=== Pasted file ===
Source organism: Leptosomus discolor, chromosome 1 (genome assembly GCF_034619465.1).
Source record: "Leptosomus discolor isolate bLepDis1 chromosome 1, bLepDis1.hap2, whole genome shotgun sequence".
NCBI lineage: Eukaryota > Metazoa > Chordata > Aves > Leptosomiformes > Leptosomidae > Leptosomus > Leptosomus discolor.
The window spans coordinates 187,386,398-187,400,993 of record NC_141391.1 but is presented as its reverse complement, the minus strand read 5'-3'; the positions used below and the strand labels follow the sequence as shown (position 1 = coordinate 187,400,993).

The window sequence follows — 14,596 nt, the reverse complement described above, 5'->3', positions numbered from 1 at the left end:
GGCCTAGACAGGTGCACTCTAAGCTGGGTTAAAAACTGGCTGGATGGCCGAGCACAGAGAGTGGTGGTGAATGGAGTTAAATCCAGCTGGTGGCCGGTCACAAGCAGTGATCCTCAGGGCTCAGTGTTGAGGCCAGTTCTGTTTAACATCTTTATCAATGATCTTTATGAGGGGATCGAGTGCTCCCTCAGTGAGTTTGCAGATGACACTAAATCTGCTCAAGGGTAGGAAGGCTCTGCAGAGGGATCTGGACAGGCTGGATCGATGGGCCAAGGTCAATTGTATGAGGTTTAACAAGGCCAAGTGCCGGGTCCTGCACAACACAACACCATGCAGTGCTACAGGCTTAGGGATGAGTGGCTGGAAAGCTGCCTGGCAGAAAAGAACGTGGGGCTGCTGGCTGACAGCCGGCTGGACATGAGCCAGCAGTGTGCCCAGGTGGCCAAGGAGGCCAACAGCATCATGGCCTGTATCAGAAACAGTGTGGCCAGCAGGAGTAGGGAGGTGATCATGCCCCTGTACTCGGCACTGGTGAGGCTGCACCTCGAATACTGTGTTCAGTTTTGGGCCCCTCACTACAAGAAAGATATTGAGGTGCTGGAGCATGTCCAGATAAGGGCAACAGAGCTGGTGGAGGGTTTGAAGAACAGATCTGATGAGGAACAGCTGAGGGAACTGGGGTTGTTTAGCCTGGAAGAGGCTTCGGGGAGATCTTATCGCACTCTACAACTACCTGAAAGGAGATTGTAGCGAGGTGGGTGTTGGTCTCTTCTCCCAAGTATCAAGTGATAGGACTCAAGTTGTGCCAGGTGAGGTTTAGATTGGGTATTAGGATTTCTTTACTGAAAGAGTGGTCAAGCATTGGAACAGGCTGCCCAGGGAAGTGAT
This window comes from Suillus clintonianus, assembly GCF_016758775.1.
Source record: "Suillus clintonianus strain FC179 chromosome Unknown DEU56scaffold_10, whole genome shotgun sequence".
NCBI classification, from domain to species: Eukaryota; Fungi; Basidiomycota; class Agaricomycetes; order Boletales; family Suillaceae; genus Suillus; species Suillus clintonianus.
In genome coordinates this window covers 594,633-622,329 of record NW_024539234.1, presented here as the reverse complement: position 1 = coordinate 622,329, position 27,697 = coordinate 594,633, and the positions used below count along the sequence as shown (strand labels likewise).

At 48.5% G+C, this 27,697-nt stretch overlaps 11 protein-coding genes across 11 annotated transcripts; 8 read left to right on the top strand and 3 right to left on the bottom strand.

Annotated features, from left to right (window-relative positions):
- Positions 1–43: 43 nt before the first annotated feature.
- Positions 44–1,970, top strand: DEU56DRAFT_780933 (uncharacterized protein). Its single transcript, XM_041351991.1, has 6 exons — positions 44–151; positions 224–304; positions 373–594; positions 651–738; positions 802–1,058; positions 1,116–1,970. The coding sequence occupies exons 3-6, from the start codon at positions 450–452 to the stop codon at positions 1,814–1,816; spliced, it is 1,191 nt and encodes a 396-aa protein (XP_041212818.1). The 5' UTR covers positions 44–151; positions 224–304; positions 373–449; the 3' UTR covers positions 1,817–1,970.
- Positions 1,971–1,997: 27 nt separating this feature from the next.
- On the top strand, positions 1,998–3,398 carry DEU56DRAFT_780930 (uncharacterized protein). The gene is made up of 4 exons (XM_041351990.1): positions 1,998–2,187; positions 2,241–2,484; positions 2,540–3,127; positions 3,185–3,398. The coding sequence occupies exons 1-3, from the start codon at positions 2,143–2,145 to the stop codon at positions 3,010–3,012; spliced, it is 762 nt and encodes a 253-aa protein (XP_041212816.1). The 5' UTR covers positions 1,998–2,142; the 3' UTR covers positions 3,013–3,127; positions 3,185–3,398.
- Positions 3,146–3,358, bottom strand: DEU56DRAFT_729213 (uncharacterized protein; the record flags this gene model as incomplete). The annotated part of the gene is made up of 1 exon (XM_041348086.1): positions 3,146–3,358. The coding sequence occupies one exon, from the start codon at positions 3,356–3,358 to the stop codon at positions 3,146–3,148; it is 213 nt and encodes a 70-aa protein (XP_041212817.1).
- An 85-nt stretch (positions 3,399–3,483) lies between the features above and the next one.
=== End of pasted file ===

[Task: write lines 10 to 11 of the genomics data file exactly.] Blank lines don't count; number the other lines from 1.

In genome coordinates this window covers 594,633-622,329 of record NW_024539234.1, presented here as the reverse complement: position 1 = coordinate 622,329, position 27,697 = coordinate 594,633, and the positions used below count along the sequence as shown (strand labels likewise).

At 48.5% G+C, this 27,697-nt stretch overlaps 11 protein-coding genes across 11 annotated transcripts; 8 read left to right on the top strand and 3 right to left on the bottom strand.